The Florida Wildflower Foundation is proud to partner with Bok Tower Gardens to bring the 2014 Florida Wildflower Symposium to the scenic Lake Wales attraction on Sept. 19 and 20. The event includes field trips, workshops, walks in the Gardens, and presentations by experts on wildflowers, native plants, butterflies and bees. There is also a landscaping track for those who want to learn about using natives at home. Cost to attend the event is $35 for FWF and Bok Tower Gardens members, and $45 for non-members, which includes a $5 donation to the Gardens.
Doug Tallamy, author of Bringing Nature Home, will speak at the symposium banquet, to be held Friday, Sept. 19, at the Gardens. Cost for dinner is $35 for FWF and Bok Tower Gardens members, or $45 for non-members.
The Gardens also will host a Wildflower Day on Sept. 20, which includes public events such as films, book signings and a presentation by Tallamy.
Click here to see the full schedule and to register.
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Date Posted: May 30, 2014
A recently released Florida Department of Transportation study conservatively estimates that roadside vegetation along the state highway system performs nearly a half-billion dollars worth of ecosystem services.
The study found that value would increase to $1 billion if sustainable vegetation management practices such as reduced mowing were adopted. The value would triple to $1.5 billion if wildflower areas were incorporated into roadside landscapes.
Ecosystem services include carbon sequestration, runoff prevention, and support of crop pollinators and other insects, as well as contributions to air quality, invasive species resistance and roadside aesthetics.
Date Posted: May 05, 2014
In urban landscapes, when the right Florida native wildflower or plant is used in the right place, it usually needs little help to thrive once established. But as a society, we've moved far away from utilizing our valuable natives when selecting plants for the landscapes that are closest to our doorstep. Instead, exotic and hybridized trees, plants and groundcovers have gained favor, many of which often require much more water, fertilizer, pesticides to grow in La Florida.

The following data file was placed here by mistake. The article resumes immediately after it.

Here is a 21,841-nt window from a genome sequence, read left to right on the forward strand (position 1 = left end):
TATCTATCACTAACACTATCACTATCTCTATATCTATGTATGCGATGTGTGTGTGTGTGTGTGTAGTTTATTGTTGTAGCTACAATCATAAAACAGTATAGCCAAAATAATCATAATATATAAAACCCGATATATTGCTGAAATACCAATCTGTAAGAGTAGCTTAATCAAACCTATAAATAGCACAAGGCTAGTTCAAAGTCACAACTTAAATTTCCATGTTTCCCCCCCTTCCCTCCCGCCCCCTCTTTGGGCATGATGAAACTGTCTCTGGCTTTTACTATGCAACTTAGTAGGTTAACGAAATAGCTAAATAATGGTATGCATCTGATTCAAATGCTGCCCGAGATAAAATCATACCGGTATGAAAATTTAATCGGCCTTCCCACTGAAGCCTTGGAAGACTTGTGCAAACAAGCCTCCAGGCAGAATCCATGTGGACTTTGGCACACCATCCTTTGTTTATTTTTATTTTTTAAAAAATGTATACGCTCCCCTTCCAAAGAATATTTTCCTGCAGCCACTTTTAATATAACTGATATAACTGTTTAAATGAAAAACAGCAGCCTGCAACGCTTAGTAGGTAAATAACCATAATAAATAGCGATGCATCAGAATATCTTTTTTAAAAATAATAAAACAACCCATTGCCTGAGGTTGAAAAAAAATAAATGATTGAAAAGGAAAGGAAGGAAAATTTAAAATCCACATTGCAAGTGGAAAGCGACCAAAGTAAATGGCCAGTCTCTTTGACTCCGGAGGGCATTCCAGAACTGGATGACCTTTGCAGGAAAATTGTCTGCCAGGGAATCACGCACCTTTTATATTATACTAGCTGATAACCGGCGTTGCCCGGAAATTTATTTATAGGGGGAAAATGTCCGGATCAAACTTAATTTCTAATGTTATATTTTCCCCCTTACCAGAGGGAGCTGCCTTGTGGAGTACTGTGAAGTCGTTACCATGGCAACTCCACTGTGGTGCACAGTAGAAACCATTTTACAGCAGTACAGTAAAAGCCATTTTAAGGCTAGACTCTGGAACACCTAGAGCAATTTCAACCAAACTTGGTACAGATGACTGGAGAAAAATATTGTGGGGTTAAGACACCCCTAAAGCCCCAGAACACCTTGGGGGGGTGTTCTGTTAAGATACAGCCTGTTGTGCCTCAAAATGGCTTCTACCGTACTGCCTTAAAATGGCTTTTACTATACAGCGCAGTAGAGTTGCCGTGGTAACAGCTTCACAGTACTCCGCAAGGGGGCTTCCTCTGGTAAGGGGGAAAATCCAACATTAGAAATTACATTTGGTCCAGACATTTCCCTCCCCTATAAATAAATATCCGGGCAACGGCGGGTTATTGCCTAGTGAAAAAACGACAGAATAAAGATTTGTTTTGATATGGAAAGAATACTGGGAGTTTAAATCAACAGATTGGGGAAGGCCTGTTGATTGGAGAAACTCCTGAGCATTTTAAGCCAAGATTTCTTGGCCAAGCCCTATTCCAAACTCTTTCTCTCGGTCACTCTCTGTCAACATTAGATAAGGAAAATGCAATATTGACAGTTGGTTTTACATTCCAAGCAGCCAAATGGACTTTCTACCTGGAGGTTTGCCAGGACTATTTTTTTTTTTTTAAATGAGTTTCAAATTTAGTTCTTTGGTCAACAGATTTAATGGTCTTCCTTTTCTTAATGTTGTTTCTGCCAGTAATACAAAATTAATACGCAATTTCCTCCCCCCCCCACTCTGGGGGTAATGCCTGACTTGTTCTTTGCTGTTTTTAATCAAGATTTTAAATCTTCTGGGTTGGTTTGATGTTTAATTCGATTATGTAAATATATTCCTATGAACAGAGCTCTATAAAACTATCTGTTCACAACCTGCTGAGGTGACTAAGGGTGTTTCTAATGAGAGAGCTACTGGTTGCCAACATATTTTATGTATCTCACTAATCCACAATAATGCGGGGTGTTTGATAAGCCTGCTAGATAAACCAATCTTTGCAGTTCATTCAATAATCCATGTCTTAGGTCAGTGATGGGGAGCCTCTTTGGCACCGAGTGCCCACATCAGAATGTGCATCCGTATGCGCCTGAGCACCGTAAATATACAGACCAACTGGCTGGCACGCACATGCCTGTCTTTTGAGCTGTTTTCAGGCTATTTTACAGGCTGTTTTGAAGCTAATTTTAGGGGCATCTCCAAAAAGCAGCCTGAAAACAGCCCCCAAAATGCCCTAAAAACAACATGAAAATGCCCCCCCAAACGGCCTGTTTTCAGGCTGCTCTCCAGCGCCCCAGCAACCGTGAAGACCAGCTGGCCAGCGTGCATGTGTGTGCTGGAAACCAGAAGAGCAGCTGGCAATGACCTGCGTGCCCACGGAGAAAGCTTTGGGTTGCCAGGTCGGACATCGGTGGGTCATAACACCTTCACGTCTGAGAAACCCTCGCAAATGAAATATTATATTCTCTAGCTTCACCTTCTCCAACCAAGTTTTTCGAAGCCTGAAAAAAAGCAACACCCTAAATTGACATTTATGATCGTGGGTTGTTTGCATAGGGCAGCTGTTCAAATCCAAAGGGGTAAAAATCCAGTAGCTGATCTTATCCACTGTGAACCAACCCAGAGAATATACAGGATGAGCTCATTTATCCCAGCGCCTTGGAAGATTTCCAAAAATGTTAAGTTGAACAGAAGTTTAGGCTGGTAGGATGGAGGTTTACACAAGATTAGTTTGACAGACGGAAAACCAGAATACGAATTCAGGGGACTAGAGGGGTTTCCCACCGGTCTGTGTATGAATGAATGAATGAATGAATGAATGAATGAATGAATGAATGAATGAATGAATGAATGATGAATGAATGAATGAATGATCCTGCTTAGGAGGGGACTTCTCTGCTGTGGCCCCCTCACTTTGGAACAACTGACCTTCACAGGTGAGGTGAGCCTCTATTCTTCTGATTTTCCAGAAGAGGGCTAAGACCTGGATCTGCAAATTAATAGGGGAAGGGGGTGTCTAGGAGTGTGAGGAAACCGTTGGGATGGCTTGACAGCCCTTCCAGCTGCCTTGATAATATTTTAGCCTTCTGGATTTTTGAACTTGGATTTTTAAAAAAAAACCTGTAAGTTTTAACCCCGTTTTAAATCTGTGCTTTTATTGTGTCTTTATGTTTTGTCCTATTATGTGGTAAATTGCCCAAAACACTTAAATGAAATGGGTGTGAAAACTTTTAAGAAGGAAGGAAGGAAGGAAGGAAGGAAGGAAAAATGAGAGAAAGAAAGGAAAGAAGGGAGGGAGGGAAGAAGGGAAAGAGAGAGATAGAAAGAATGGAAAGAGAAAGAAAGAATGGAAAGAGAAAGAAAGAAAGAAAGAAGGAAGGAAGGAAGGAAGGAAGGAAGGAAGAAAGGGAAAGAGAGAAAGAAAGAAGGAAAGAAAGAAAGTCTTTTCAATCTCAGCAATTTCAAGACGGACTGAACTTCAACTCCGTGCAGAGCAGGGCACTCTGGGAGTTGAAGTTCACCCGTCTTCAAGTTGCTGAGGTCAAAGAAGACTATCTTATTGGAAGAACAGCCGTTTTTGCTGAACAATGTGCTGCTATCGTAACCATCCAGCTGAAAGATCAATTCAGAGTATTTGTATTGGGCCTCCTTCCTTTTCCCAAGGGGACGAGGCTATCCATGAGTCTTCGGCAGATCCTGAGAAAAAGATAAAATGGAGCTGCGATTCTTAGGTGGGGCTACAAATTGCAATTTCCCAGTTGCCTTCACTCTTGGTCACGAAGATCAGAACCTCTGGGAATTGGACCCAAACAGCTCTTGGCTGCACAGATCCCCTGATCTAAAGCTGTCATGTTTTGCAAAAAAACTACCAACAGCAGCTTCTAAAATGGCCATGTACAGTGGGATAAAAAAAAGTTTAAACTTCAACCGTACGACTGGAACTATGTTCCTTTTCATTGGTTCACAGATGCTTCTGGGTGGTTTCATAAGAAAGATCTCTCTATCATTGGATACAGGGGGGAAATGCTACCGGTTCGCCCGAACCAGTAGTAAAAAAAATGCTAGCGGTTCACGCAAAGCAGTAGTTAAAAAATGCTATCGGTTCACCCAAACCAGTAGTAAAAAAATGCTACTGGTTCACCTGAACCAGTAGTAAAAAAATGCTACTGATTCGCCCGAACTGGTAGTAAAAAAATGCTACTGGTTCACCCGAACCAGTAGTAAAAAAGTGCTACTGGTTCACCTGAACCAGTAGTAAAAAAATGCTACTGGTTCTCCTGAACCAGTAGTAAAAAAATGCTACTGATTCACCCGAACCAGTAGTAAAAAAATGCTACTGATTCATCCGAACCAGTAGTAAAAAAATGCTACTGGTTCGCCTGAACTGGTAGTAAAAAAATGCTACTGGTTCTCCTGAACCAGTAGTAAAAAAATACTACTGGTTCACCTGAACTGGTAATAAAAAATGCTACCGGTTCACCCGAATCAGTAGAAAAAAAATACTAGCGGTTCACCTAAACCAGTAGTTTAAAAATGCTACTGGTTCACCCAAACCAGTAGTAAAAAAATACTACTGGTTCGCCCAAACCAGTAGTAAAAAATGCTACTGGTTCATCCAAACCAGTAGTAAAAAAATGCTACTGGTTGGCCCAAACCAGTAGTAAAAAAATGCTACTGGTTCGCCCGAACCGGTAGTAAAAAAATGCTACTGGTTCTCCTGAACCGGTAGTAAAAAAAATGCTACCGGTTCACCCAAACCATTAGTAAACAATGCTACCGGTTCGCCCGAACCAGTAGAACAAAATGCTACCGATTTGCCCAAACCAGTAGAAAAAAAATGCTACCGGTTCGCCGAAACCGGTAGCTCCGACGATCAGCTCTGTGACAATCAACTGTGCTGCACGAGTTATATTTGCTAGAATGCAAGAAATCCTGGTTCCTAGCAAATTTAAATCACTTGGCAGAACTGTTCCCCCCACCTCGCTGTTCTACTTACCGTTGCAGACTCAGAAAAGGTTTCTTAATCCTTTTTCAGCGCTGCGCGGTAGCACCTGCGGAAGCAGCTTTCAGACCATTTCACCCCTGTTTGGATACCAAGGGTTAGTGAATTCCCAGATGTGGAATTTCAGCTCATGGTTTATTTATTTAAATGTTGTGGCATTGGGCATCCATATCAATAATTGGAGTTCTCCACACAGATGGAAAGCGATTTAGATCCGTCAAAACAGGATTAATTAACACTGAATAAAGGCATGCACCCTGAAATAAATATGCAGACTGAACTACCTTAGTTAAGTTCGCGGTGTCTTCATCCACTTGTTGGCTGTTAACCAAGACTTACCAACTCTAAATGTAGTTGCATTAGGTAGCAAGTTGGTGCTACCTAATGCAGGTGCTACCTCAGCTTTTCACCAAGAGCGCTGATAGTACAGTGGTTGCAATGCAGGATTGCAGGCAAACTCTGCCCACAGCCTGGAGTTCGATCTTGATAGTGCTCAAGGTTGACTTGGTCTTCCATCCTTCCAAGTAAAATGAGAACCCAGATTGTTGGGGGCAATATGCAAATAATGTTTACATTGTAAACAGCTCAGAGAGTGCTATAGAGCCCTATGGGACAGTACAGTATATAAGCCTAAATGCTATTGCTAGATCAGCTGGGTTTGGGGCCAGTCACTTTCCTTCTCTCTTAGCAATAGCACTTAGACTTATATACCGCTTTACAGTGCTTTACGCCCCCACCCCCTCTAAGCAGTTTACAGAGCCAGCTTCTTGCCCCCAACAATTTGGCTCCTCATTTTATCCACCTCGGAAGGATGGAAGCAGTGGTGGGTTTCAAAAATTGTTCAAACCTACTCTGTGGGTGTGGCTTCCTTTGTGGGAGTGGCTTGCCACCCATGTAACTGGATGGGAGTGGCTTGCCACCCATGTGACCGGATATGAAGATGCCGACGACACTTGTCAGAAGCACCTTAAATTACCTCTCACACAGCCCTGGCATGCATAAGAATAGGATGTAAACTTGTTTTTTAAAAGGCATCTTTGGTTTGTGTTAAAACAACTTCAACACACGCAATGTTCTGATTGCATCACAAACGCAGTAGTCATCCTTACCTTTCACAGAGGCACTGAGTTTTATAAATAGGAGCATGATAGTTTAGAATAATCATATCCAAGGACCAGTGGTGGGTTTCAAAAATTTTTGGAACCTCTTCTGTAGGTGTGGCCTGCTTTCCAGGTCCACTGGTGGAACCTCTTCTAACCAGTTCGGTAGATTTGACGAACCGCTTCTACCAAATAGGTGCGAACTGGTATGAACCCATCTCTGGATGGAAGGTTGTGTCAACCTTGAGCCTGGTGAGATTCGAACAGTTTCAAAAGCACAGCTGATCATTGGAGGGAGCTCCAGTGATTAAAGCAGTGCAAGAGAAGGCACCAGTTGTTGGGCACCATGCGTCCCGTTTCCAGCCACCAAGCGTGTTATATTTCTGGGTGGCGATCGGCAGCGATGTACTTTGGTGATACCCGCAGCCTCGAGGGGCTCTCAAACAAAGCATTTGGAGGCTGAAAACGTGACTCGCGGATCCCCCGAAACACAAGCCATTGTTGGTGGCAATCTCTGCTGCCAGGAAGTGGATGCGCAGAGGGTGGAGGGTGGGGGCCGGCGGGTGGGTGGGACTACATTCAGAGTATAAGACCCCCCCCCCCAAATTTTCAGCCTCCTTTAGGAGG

During National Wildflower Week (May 5-9), you can show your support for native, natural Florida by pledging to use La Florida's original vegetation in your landscape. You need not have an all-native yard to take the pledge. Even if you're starting with your first Florida native plant, you can participate!
Date Posted: Feb 27, 2014
Thanks to your support, thousands of children are experiencing Florida’s native wildflowers, growing them at school and learning about their connection to the food on our tables.
You’ve also helped fund an effort to ferret out and make available scientific data on wildflowers to researchers, growers, restoration ecologists, citizen scientists and more. And through a traveling photography exhibit, your support is bringing a new awareness of the beauty and vitality of native habitat to Floridians.
Read more about what you helped us accomplish - download the Foundation's 2012-13 Annual Report.
Date Posted: Feb 06, 2014
TALLAHASSEE - Florida Department of Transportation Secretary Ananth Prasad recently signed the department's new Wildflower Management Program Procedure, which will allow more of the state's native wildflowers to flourish along roadsides through reduced mowing and other management practices.
The Florida Wildflower Foundation is a 501(c)3 non-profit organization; contributions are tax deductible. A COPY OF THE OFFICIAL REGISTRATION AND FINANCIAL INFORMATION FOR THE FLORIDA WILDFLOWER FOUNDATION, A FLORIDA-BASED NONPROFIT CORPORATION (REGISTRATION NO. CH12319), MAY BE OBTAINED FROM THE DIVISION OF CONSUMER SERVICES BY CALLING TOLL-FREE 1-800-HELP-FLA (435-7352) WITHIN THE STATE OR VISITING THEIR WEBSITE HERE. REGISTRATION DOES NOT IMPLY ENDORSEMENT, APPROVAL, OR RECOMMENDATION BY THE STATE.